The Complicated Legacy of H. W. Bush
On the evening of November 30, former President George H. W. Bush passed away at age 94. From the evening of Dec. 3 through the morning of Dec. 5, he became the twelfth U.S. president to lie in state in the rotunda of the Capitol. He was not the only person to be given this honor recently; Sen. John McCain also laid in state after his death earlier this year.
There were a few notable moments from the viewing in the Capitol, including former Sen. Bob Dole having someone assist him in standing from his wheelchair to salute the casket, surrounded by five military members standing at attention. When I visited, I passed an older black man in a wheelchair leaving; a double amputee from shortly below the waist, the poise with which he held his body upright to salute an officer he passed coming out was truly striking. Along with veterans and government officials, regular Americans waited in long lines to enter the rotunda, some for hours on end.
He had a state funeral at the National Cathedral in D.C. on Dec. 5, before returning to Houston, where his family held a private funeral for him before he was buried at his presidential library. His wife, Barbara, and a daughter who died of leukemia as a child, Robin, are also buried there.
Former President George W. Bush, H. W. Bush’s eldest son, gave a eulogy at the state funeral, one attended by all living former presidents and vice presidents, as well as the Trumps and Pences. Trump ordered flags to remain at half mast for 30 days after Bush’s passing.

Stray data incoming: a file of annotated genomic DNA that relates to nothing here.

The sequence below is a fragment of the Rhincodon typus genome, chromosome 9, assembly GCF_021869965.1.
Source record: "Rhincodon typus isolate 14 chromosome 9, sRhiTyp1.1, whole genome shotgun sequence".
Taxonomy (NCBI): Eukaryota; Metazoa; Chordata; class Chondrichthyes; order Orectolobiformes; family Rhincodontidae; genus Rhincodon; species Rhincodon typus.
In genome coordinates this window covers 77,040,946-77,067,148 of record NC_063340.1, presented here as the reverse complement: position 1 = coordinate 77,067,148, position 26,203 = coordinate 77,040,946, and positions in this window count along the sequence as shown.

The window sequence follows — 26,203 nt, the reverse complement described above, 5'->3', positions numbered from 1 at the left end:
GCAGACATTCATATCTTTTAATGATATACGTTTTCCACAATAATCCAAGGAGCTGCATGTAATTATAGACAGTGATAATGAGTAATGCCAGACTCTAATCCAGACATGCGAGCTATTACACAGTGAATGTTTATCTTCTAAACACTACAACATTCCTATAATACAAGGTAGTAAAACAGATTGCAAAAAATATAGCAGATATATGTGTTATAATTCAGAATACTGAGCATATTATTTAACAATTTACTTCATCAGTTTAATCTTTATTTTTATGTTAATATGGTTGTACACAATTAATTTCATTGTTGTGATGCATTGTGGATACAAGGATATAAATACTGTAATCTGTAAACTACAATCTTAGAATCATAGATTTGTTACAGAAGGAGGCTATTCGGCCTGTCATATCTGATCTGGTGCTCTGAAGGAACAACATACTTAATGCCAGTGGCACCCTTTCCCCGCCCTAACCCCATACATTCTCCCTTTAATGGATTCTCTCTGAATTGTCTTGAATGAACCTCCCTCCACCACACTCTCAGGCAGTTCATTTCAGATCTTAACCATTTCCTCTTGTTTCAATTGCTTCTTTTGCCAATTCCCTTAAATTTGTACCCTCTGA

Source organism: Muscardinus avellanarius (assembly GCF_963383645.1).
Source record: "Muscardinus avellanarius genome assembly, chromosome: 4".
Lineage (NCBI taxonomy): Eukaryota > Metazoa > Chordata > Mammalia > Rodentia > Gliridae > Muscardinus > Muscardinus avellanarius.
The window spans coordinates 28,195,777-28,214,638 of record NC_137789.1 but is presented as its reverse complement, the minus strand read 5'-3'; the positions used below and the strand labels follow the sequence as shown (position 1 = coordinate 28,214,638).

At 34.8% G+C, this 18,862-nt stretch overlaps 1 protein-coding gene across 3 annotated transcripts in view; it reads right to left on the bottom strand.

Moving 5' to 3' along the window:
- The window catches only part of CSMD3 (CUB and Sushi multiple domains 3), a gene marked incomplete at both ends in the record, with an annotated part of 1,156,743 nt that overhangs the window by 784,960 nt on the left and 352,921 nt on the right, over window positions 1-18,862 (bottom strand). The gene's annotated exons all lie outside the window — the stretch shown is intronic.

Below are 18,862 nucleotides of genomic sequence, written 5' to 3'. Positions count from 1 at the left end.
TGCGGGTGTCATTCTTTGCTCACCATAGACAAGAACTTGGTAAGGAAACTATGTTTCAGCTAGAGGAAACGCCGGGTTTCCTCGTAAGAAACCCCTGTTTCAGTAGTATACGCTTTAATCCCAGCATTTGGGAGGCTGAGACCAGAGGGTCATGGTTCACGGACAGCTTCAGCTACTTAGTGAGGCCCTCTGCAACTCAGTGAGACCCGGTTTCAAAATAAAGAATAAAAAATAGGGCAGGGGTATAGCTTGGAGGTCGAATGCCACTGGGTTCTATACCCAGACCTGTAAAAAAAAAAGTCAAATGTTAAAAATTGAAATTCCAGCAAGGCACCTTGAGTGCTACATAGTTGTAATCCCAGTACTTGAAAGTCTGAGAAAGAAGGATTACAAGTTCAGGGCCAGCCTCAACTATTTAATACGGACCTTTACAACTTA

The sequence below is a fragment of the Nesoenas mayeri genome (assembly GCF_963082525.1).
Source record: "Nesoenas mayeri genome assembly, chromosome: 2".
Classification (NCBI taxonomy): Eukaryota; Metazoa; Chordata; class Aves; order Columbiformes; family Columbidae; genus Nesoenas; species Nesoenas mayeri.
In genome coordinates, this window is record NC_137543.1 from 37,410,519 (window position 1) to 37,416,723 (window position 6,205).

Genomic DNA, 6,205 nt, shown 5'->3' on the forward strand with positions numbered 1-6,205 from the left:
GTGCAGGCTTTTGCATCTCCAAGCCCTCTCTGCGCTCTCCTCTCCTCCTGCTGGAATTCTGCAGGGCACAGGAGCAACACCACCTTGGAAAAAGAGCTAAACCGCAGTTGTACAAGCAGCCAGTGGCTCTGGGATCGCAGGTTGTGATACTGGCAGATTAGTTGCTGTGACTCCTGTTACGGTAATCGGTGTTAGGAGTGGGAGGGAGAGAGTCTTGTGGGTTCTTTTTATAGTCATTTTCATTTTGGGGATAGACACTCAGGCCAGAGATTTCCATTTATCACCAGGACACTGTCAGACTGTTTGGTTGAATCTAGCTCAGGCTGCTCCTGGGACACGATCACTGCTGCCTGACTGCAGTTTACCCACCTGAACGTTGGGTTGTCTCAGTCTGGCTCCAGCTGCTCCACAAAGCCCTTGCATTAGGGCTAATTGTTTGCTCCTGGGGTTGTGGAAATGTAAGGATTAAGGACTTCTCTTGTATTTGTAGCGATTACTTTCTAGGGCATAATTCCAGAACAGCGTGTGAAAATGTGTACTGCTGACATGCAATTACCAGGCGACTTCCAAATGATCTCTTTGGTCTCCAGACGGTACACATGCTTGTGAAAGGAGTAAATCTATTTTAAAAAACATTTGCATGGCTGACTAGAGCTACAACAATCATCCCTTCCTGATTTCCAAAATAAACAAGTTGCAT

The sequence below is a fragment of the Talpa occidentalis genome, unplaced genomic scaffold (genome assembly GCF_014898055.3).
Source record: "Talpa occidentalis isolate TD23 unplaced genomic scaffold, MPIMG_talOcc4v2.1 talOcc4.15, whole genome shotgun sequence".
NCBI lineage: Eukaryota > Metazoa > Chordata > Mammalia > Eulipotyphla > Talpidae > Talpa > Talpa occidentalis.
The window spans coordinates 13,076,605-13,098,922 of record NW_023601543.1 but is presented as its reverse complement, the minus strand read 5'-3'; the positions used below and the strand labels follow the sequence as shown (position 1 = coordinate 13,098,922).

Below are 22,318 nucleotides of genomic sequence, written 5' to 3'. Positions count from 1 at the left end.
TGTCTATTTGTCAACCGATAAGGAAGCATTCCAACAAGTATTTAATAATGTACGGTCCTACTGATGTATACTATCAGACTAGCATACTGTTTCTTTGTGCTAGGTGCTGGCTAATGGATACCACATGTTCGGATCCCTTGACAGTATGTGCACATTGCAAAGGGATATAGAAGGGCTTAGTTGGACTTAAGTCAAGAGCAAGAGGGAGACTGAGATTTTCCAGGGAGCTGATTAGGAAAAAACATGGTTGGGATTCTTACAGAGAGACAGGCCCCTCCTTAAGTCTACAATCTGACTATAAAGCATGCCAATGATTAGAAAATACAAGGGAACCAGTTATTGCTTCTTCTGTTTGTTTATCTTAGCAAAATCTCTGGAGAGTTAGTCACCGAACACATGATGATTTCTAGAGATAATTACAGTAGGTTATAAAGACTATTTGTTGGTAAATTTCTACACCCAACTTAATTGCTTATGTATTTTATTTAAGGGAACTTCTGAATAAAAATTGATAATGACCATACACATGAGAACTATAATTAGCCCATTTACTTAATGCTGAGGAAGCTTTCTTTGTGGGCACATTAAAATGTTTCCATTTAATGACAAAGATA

As with any politician’s death, discussion around Bush has swirled with the usual clash of those who say we shouldn’t speak ill of the dead and those with differing opinions on the character of the man. A president’s legacy is always complicated, but their deaths often come with rose-colored glasses to further complicate what we remember and how we prioritize those elements.
Bush died the day before World AIDS day—a day to raise awareness of the epidemic that began with great force while Bush was Reagan’s Vice President and that continued into his own presidency. Bush continued Reagan’s legacy of dodging commenting on it and taking little action, and tens of thousands of AIDS deaths that occurred in the 80’s and 90’s happened during his presidency. Bush condemned AIDS-related discrimination and called for compassion for those living with it, but rather that treating it as a medical crisis, he made comments about people needing to change their behaviors to not contract it. Some blame him for suffering the LGBTQ+ community faced.
One of the biggest controversial elements of his legacy, however, is race. AP writer Errin Haines Whack recently wrote, “Lionized upon his death as a man of decency and civility, Bush has a mixed and complicated legacy when it comes to race.”